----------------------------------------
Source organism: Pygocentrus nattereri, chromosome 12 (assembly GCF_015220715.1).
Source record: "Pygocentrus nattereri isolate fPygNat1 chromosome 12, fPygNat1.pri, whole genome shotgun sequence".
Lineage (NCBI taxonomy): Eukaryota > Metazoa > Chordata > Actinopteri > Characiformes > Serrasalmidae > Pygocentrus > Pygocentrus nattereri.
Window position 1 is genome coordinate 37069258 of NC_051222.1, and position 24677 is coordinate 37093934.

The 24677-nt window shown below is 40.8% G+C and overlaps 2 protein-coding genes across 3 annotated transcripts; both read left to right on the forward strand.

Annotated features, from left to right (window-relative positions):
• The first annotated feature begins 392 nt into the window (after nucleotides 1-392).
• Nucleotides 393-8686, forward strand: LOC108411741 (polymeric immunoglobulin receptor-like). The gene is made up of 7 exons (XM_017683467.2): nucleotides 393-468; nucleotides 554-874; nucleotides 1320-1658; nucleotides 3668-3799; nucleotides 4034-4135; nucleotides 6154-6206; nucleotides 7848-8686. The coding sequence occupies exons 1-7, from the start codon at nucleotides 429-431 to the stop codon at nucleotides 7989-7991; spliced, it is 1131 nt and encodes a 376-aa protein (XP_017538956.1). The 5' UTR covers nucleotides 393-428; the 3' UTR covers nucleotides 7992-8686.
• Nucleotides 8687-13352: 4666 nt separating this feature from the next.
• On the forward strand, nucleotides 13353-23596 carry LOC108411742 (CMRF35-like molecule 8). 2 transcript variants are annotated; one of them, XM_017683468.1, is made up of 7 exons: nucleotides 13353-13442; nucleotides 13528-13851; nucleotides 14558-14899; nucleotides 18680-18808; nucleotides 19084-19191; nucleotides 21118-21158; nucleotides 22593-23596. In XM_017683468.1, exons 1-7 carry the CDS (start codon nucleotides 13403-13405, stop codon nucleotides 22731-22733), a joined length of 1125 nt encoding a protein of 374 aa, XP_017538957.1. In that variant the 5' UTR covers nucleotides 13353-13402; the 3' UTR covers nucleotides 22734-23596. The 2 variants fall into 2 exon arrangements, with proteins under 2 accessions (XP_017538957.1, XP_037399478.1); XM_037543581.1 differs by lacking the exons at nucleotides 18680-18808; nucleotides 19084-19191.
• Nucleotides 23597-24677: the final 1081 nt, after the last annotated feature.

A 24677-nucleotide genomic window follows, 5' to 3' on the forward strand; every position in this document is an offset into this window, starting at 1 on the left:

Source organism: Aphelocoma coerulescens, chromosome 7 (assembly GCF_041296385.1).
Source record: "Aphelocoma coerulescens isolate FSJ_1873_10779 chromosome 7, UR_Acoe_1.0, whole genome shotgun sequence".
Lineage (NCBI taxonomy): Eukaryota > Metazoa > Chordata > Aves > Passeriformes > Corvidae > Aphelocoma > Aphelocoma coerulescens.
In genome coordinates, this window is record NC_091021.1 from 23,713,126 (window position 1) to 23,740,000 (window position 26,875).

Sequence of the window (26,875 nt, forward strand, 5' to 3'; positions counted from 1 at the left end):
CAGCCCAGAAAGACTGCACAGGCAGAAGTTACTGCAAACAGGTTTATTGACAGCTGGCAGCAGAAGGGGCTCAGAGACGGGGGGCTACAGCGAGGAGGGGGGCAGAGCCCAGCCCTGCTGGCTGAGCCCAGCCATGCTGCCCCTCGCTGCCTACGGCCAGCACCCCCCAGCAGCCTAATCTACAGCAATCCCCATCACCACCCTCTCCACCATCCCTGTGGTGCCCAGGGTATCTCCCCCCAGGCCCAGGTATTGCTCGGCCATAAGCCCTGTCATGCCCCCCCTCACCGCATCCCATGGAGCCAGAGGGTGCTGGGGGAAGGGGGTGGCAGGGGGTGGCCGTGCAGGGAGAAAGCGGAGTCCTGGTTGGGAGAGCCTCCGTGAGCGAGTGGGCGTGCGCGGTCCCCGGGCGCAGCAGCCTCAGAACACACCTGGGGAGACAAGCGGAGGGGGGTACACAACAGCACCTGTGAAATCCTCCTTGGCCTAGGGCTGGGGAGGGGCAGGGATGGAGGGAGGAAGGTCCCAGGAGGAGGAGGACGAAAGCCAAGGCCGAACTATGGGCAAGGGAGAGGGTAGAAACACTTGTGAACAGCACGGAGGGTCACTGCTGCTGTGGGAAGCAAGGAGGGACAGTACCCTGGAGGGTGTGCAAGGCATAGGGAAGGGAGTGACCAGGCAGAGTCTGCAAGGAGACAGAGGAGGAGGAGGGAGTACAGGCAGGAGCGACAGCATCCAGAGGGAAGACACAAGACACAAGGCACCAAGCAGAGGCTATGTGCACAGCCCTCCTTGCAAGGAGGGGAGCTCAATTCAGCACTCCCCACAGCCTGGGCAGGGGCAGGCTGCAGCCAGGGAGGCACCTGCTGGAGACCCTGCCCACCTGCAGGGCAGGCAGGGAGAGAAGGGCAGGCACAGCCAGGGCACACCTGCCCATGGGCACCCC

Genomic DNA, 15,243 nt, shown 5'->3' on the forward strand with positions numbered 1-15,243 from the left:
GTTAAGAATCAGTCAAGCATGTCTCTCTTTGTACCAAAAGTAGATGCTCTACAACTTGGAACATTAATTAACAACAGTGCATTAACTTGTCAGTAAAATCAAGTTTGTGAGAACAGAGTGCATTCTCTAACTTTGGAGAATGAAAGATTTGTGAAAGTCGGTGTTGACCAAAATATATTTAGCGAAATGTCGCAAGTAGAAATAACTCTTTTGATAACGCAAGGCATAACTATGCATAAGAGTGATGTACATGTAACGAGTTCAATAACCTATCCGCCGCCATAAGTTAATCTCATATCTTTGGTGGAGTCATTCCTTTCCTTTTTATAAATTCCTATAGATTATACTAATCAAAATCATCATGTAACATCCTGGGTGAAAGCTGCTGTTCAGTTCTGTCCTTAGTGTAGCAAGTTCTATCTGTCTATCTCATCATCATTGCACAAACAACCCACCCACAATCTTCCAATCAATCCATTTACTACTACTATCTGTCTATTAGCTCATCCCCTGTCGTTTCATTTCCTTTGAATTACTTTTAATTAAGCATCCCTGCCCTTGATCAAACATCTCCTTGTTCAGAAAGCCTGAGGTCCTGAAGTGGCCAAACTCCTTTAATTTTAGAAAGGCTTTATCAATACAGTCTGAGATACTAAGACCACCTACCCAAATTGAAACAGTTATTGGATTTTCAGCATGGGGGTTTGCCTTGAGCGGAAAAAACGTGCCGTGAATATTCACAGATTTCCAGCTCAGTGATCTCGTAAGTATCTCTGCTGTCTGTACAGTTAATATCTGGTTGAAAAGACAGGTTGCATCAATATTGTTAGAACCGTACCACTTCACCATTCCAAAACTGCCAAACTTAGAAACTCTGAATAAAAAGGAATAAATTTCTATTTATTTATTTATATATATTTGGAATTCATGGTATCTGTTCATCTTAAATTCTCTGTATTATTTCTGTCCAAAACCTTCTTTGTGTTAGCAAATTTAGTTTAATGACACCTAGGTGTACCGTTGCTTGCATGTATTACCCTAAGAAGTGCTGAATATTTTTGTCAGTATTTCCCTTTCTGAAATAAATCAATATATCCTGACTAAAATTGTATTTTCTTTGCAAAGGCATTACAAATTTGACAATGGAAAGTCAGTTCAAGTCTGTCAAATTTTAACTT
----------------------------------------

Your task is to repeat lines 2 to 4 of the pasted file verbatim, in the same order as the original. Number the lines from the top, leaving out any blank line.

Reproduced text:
Source record: "Pygocentrus nattereri isolate fPygNat1 chromosome 12, fPygNat1.pri, whole genome shotgun sequence".
Lineage (NCBI taxonomy): Eukaryota > Metazoa > Chordata > Actinopteri > Characiformes > Serrasalmidae > Pygocentrus > Pygocentrus nattereri.
Window position 1 is genome coordinate 37069258 of NC_051222.1, and position 24677 is coordinate 37093934.